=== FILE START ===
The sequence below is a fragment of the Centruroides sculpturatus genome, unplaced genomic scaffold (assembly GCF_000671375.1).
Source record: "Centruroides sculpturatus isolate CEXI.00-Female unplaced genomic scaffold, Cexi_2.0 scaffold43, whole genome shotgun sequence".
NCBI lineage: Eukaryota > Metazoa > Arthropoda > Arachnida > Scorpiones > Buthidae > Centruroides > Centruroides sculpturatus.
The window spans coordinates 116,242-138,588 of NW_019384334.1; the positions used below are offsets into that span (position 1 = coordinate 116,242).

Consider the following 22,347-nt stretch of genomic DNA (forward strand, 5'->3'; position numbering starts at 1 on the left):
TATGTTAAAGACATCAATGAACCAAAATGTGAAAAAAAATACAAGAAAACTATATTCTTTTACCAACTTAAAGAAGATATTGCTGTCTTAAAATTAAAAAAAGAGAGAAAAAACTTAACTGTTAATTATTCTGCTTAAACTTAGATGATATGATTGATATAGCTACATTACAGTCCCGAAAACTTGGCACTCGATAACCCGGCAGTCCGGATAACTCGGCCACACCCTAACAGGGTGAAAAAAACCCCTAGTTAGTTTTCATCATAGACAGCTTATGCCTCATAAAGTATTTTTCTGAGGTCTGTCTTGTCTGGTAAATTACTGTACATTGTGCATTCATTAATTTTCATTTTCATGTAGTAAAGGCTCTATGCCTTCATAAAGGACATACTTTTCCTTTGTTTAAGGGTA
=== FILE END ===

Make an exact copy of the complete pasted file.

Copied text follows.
The sequence below is a fragment of the Centruroides sculpturatus genome, unplaced genomic scaffold (assembly GCF_000671375.1).
Source record: "Centruroides sculpturatus isolate CEXI.00-Female unplaced genomic scaffold, Cexi_2.0 scaffold43, whole genome shotgun sequence".
NCBI lineage: Eukaryota > Metazoa > Arthropoda > Arachnida > Scorpiones > Buthidae > Centruroides > Centruroides sculpturatus.
The window spans coordinates 116,242-138,588 of NW_019384334.1; the positions used below are offsets into that span (position 1 = coordinate 116,242).

Consider the following 22,347-nt stretch of genomic DNA (forward strand, 5'->3'; position numbering starts at 1 on the left):
TATGTTAAAGACATCAATGAACCAAAATGTGAAAAAAAATACAAGAAAACTATATTCTTTTACCAACTTAAAGAAGATATTGCTGTCTTAAAATTAAAAAAAGAGAGAAAAAACTTAACTGTTAATTATTCTGCTTAAACTTAGATGATATGATTGATATAGCTACATTACAGTCCCGAAAACTTGGCACTCGATAACCCGGCAGTCCGGATAACTCGGCCACACCCTAACAGGGTGAAAAAAACCCCTAGTTAGTTTTCATCATAGACAGCTTATGCCTCATAAAGTATTTTTCTGAGGTCTGTCTTGTCTGGTAAATTACTGTACATTGTGCATTCATTAATTTTCATTTTCATGTAGTAAAGGCTCTATGCCTTCATAAAGGACATACTTTTCCTTTGTTTAAGGGTA